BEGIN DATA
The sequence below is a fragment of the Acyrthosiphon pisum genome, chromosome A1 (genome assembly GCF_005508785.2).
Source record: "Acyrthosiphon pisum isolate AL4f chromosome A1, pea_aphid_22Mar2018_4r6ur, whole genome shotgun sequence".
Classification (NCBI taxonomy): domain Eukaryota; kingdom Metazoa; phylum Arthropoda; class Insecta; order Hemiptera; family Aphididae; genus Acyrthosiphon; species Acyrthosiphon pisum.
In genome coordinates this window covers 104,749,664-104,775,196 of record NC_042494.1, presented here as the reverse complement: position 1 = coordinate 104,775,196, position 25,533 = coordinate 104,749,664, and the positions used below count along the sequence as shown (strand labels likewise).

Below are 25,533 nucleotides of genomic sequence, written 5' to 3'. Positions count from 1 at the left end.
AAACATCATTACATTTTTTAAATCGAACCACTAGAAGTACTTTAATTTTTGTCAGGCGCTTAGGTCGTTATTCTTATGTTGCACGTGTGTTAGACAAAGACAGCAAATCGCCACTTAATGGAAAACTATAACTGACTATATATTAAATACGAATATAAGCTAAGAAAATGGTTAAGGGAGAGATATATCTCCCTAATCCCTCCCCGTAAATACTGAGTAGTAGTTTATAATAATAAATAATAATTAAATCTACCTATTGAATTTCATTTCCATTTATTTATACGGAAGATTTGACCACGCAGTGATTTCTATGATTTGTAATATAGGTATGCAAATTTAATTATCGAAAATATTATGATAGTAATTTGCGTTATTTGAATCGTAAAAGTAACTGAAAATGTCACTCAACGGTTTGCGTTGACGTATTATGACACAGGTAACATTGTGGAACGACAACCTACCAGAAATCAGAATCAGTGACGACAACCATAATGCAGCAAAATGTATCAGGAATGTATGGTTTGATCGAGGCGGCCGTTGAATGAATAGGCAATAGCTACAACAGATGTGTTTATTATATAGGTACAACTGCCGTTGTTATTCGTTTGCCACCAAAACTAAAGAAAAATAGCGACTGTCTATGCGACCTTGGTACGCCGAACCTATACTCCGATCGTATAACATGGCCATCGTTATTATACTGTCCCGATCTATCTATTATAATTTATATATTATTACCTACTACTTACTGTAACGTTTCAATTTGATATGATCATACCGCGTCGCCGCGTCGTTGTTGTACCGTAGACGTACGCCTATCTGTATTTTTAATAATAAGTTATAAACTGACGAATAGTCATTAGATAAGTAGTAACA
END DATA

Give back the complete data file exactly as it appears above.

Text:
The sequence below is a fragment of the Acyrthosiphon pisum genome, chromosome A1 (genome assembly GCF_005508785.2).
Source record: "Acyrthosiphon pisum isolate AL4f chromosome A1, pea_aphid_22Mar2018_4r6ur, whole genome shotgun sequence".
Classification (NCBI taxonomy): domain Eukaryota; kingdom Metazoa; phylum Arthropoda; class Insecta; order Hemiptera; family Aphididae; genus Acyrthosiphon; species Acyrthosiphon pisum.
In genome coordinates this window covers 104,749,664-104,775,196 of record NC_042494.1, presented here as the reverse complement: position 1 = coordinate 104,775,196, position 25,533 = coordinate 104,749,664, and the positions used below count along the sequence as shown (strand labels likewise).

Below are 25,533 nucleotides of genomic sequence, written 5' to 3'. Positions count from 1 at the left end.
AAACATCATTACATTTTTTAAATCGAACCACTAGAAGTACTTTAATTTTTGTCAGGCGCTTAGGTCGTTATTCTTATGTTGCACGTGTGTTAGACAAAGACAGCAAATCGCCACTTAATGGAAAACTATAACTGACTATATATTAAATACGAATATAAGCTAAGAAAATGGTTAAGGGAGAGATATATCTCCCTAATCCCTCCCCGTAAATACTGAGTAGTAGTTTATAATAATAAATAATAATTAAATCTACCTATTGAATTTCATTTCCATTTATTTATACGGAAGATTTGACCACGCAGTGATTTCTATGATTTGTAATATAGGTATGCAAATTTAATTATCGAAAATATTATGATAGTAATTTGCGTTATTTGAATCGTAAAAGTAACTGAAAATGTCACTCAACGGTTTGCGTTGACGTATTATGACACAGGTAACATTGTGGAACGACAACCTACCAGAAATCAGAATCAGTGACGACAACCATAATGCAGCAAAATGTATCAGGAATGTATGGTTTGATCGAGGCGGCCGTTGAATGAATAGGCAATAGCTACAACAGATGTGTTTATTATATAGGTACAACTGCCGTTGTTATTCGTTTGCCACCAAAACTAAAGAAAAATAGCGACTGTCTATGCGACCTTGGTACGCCGAACCTATACTCCGATCGTATAACATGGCCATCGTTATTATACTGTCCCGATCTATCTATTATAATTTATATATTATTACCTACTACTTACTGTAACGTTTCAATTTGATATGATCATACCGCGTCGCCGCGTCGTTGTTGTACCGTAGACGTACGCCTATCTGTATTTTTAATAATAAGTTATAAACTGACGAATAGTCATTAGATAAGTAGTAACA